For first-time mothers, pregnancy and childbirth can be somewhat unnerving at times. You don’t know what to expect, how to behave, or whose advice to follow. Having a baby in a culture that is not your own can make things even more complicated.
Japan is a rather safe place to have a baby, maternal and infant mortality rates being among the lowest in the world. However, some Japanese customs regarding pregnancy and childbirth may leave foreign women a little bemused or even bewildered. Let’s take a look at three of them.
Morning sickness, swollen ankles – pregnancy isn’t always fun, but at least now you can finally eat whatever you want! You’re eating for two after all, right? Well, not in Japan.
Japanese doctors and midwives have a slightly different opinion from their Western counterparts about what the acceptable weight gain for pregnant women should be. While 10 to 14 kg is usually recommended for a Western woman whose pre-pregnancy body mass index falls within the normal range, in Japan, 7 to 8 kg are the most commonly recommended gain. Based on an online survey of foreign mothers who gave birth in Japan, 17 percent were even told to keep their weight gain to 6 kg or less.
If you don’t comply, you might have to listen to things such as: “You will never be able to lose that weight”, “we can’t deliver the baby if you put on more weight. The table can’t support you”, or – my personal favorite – “your vagina is too fat to deliver. The baby will get stuck.”
One thing that appears to be a universal custom is that pregnant women and young mothers tend to be given unsolicited advice. Sometimes it might turn out to be valuable information, often times, however, you will be told local hearsay that actually isn’t helpful at all besides giving you a clear conscience for doing everything you can for your baby.
Japan is no exception in that regard, and if you should get pregnant, one thing you might be told frequently is to keep your ankles warm, or, to be exact, the pressure points above your ankles as they are connected to the uterus, and cold ankles, therefore, will lead to a difficult labor.
Another thing you might be advised to keep warm is your belly. Even in the mid-summer heat it should be covered at all times with multiple layers because if the belly cools off the baby might “catch a cold”.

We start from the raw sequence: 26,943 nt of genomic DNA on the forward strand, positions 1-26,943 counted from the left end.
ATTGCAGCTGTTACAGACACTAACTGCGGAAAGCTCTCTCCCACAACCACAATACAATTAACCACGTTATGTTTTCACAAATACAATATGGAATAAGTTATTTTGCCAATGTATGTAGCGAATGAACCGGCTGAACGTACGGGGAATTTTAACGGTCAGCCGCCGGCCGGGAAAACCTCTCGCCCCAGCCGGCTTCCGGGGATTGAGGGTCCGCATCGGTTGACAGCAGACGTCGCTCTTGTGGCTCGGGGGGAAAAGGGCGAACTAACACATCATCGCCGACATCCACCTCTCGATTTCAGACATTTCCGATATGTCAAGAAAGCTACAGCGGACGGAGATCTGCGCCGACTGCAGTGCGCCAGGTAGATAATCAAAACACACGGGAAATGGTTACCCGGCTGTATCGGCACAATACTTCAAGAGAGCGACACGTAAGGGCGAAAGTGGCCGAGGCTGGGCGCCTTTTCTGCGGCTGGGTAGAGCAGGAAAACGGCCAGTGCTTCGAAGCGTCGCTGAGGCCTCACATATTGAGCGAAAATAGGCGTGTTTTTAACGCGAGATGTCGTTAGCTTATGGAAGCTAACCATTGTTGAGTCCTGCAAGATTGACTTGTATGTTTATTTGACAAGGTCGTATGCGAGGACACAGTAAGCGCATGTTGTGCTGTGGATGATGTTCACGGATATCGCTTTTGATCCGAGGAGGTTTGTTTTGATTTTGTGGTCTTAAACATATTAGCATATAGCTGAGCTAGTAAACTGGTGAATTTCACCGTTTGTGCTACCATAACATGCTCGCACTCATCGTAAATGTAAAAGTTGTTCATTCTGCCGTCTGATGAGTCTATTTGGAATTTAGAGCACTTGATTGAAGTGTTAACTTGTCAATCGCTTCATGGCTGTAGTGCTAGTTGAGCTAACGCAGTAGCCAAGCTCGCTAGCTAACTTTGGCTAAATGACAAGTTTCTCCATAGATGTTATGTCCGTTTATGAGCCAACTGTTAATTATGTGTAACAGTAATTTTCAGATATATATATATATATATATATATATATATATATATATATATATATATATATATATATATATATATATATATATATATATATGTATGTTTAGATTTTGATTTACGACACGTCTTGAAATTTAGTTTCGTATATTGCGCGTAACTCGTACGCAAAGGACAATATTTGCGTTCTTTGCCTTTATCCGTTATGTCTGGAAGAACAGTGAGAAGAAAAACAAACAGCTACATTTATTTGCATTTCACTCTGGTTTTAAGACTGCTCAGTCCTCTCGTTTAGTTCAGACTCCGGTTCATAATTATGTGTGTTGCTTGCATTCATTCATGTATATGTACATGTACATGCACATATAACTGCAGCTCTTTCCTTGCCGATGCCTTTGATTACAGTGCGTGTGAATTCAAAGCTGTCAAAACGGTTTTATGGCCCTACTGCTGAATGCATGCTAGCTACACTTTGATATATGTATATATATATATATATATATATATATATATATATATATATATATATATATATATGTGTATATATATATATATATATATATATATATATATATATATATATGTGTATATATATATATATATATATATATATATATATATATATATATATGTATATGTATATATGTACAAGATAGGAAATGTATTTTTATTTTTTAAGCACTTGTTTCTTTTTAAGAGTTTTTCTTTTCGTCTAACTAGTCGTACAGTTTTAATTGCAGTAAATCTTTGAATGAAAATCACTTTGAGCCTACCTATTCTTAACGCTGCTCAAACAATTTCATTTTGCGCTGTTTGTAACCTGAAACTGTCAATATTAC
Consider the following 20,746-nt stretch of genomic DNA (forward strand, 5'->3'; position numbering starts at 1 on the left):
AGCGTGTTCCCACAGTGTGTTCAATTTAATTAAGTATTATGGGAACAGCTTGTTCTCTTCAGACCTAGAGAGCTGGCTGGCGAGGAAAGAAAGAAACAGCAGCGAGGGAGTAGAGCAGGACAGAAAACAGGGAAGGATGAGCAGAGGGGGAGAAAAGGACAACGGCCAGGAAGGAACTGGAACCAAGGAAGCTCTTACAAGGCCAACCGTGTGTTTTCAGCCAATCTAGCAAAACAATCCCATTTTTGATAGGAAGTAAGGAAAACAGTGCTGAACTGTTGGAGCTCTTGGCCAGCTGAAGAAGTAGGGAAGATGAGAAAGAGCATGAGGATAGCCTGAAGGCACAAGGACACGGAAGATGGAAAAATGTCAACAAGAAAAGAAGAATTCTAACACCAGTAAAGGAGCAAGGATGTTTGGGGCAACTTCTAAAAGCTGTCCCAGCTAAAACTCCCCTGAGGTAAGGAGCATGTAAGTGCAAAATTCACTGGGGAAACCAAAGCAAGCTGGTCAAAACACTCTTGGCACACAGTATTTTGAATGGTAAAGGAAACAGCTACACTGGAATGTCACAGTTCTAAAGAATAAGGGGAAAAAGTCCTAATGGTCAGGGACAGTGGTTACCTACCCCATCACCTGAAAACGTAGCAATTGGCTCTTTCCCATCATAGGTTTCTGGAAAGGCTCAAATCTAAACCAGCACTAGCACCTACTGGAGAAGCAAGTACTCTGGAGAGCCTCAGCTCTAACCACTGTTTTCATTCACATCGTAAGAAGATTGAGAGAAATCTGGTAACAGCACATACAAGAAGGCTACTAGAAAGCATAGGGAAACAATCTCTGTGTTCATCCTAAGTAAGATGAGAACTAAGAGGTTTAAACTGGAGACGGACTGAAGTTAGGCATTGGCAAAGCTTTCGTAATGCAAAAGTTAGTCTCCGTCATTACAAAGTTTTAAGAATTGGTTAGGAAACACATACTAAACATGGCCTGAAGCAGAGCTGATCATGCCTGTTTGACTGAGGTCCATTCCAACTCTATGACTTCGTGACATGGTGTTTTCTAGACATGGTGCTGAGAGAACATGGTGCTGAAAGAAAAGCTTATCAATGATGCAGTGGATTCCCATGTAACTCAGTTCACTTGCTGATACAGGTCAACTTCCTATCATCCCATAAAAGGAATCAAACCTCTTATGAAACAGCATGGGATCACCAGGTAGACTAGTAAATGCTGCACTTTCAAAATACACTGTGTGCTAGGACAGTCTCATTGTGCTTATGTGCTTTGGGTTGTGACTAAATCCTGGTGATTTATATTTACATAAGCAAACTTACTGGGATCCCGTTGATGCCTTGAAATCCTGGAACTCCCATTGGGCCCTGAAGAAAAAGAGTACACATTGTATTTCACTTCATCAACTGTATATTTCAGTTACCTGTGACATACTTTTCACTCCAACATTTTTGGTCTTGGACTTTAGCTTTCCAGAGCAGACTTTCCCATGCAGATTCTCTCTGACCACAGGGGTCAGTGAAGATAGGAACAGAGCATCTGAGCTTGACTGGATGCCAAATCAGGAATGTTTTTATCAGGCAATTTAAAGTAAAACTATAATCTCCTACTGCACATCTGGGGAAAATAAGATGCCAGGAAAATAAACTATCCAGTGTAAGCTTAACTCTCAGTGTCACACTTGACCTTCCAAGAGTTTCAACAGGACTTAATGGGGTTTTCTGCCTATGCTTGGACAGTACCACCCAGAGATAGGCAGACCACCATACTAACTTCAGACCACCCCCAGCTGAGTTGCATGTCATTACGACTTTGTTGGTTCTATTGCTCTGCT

One of the oddest old wives tales you might be hearing, however, is that if you clean your toilet, you will get a beautiful baby. I can’t help but think a man might have made that one up.
Being a first-world country, you might think that epidurals and other types of pain-relieving drugs are a common standard in Japan. The reality is somewhat different. Most Japanese hospitals don’t offer any kind of pain relief during labor. Hospitals that do, require you to announce your desire in advance and likely need to have you on a fixed schedule, meaning that your baby either comes on time or labor will be induced. But what happens if the baby wants out before the due date? That’s no problem, of course, as long as you get into labor on a working day between 9 am and 5 pm. Since anesthetists aren’t on call in most hospitals, epidurals can only be offered during working hours.
I suppose the best thing you can do is educate yourself about pregnancy and childbirth, and trust your own intuition. People will give you different advice no matter where you are, so do what you feel comfortable with and listen to your maternal instincts. Of course, medical advice should be taken into account as well, but it is all right to get different opinions and do what you feel is best.
Last but not least, try not to take all advice to heart. Most people don’t mean any harm but advice out of concern and based on what they think to know. If you are told something you don’t agree with, just say “thank you” and move on.